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(XINHUANET)WADA moves forward despite Russia issue, says world anti-doping head

2019-07-18 10:28:31

By Sportswriter Ma Xiangfei
BEIJING, July 17 (Xinhua) -- The World Anti-Doping Agency has made considerable progress in the past six years despite the public attention given to the Russian doping crisis, world anti-doping head Craig Reedie said.
The outgoing WADA president will finish his two terms at the end of this year with Polish sports minister Witold Banka set to replace him as the next president at WADA's fifth World Conference on Doping in Sport in Katowice, Poland in November.
In retrospect, the Briton said he saw several improvements in the organization which, set up in 1999, is responsible for coordinating the global anti-doping movement between governments and sports organizations.
"With the exception of all of the huge amount of work we had to do with Russia, we really have moved things forward," said Reedie on the sidelines of the International Anti-doping Symposium hosted by China Anti-Doping Agency here on July 16 to 17.
"I think the biggest change and the one I'm most proud of is the new compliance issues we have. It used to be countries having to be compliant under the rules. Now we want them to be compliant under practice as well, so that the actual delivery of anti-doping services is much better than it was before," he said.
Several hundred national or regional anti-doping organizations and sport organizations have signed up to comply with WADA's World Anti-Doping Code. Along with the Code, WADA also worked out six international standards of practice for signatories.
The standards involve areas including prohibited lists, labs and investigations. Reedie said he was happy to see that WADA's authorized labs have also improved.
"We worked on improving our laboratory standards. This is one of the areas that is absolutely essential to good anti-doping [efforts]. You have to have a laboratory that works to the very highest standard and that can be complicated to deliver. But I think we've gone a long way in doing that."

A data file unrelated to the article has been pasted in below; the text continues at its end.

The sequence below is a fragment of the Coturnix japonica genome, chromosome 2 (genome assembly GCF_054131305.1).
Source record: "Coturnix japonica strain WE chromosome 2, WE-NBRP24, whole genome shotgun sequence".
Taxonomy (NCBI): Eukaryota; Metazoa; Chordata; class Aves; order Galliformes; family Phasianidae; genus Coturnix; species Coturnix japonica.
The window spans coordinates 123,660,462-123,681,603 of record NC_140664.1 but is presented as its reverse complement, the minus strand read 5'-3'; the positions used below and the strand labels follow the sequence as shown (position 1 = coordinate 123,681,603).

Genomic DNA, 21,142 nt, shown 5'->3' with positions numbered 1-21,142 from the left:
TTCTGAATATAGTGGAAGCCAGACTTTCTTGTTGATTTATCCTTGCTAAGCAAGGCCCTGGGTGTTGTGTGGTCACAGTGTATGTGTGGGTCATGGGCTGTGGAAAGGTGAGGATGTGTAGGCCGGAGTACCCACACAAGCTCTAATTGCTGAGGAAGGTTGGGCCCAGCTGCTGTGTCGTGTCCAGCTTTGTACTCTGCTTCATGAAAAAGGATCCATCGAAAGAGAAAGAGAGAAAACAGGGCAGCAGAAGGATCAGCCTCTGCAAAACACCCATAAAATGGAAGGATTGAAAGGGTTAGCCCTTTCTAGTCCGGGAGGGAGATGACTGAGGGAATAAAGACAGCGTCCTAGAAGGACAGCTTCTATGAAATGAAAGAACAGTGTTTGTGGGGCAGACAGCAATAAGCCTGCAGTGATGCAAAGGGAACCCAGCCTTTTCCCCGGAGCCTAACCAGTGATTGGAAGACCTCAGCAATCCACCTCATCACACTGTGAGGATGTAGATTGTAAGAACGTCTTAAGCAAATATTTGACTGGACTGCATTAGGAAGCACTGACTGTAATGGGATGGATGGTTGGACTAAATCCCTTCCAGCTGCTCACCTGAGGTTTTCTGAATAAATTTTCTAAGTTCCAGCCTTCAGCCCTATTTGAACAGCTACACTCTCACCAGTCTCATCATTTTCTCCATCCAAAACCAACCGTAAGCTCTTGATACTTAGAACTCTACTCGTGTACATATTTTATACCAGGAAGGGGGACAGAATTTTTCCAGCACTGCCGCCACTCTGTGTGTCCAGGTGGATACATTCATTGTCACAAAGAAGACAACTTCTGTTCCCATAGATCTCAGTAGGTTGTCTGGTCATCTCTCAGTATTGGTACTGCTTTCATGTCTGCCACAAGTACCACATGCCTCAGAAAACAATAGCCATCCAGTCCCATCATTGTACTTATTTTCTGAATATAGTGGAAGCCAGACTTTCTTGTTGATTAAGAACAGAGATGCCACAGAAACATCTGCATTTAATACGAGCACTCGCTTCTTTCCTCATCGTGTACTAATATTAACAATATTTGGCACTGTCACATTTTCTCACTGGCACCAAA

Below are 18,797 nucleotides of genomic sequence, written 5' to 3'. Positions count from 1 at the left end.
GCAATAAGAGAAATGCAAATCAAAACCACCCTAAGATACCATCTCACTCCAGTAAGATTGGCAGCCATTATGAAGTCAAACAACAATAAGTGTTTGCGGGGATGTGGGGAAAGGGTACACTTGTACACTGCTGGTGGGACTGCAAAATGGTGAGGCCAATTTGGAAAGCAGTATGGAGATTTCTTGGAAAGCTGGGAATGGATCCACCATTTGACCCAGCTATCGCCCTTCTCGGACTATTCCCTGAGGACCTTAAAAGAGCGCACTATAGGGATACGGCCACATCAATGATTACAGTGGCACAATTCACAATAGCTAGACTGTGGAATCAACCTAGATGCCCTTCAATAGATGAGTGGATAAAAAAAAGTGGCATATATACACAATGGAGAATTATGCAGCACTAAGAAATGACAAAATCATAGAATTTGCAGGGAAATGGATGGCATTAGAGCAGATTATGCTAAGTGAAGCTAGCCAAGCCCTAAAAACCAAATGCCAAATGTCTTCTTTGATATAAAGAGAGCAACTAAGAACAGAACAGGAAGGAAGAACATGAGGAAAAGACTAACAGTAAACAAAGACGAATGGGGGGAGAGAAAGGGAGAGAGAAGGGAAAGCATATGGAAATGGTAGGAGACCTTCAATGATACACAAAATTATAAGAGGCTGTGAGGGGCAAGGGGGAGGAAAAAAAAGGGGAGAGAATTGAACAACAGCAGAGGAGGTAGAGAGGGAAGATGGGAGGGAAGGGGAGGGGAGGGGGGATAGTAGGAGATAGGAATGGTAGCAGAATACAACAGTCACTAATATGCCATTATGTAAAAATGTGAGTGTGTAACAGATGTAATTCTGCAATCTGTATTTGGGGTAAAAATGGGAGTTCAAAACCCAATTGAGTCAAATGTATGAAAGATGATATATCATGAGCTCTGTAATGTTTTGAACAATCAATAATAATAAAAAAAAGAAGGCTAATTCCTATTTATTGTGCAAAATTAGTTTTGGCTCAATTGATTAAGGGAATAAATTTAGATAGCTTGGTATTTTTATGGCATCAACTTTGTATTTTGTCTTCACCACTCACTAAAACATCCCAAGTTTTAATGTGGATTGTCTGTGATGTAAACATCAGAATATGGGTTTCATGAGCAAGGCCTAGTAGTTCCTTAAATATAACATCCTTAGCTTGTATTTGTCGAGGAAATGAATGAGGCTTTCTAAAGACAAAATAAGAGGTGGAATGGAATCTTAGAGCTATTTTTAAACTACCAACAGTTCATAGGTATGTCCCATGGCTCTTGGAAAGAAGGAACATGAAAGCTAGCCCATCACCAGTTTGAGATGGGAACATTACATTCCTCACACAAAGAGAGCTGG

However, he added that testing alone has been far from enough to catch drug cheats, and said WADA has started to shift more attention to information and investigation and cooperation with law enforcement departments several years ago.
A recent global crackdown named Operation Viribus saw over 200 people arrested, and was carried out by WADA investigators led by Gunter Younger.
Younger, former head of the Cybercrime Division at the Bavarian Landeskriminalamt (BLKA) in Germany, now leads the 11-member Intelligence and Investigations department in WADA.
"They run the speak-up program, which is a worldwide opportunity for athletes to give us information. We provided law enforcement with some of the data that we had on who and where performance drugs were being created and developed illegally," he said. "And I think it's an ideal example of international cooperation."
Reedie admitted that what WADA did has raised up the level of expectations and the organization needs more resources to support these efforts. Last year WADA's Foundation Board agreed on a budget increase, approving eight percent of increases for each of the next four years from 2019-22, which will bring the budget from roughly 30 million U.S. dollars to 40-45 million.
"I'm proud to say that some of our stakeholders have begun to understand that we cannot do this without proper resources. And governments in particular have agreed increases in the contributions that they made.
"So given that and hopefully we don't have another crisis like Russia. It means that we can apply that money pretty well on the anti-doping issues," he said.
Reedie estimated that nearly seven million dollars were spent on the Russia issue to analyze the data and samples from the Moscow laboratory among other investigations they did, and added that "one major sporting country had been breaking the rules, we had to do something about it. We've also spent a great deal of time rebuilding the Russian Anti-Doping Agency. That took a lot of time and effort, but I give them full marks for all of their efforts."
WADA reinstated the Russian Anti-Doping Agency in September of last year under conditions and Reedie hoped the issue could be put to an end "before the 7th of November, so that my successor can have an easy time."
Talking about his successor who is set to take over the post at the November 5-7 World Conference, Reedie expressed his confidence in 34-year-old Banka.
"He has been a very good sports minister in Poland. Poland is quite a significant sporting country, and he's been very good in his work with the Polish anti-doping organizations. I'm certain he will get one hundred percent support from the whole of WADA, certainly from me, and and I wish him every success," said Reedie.



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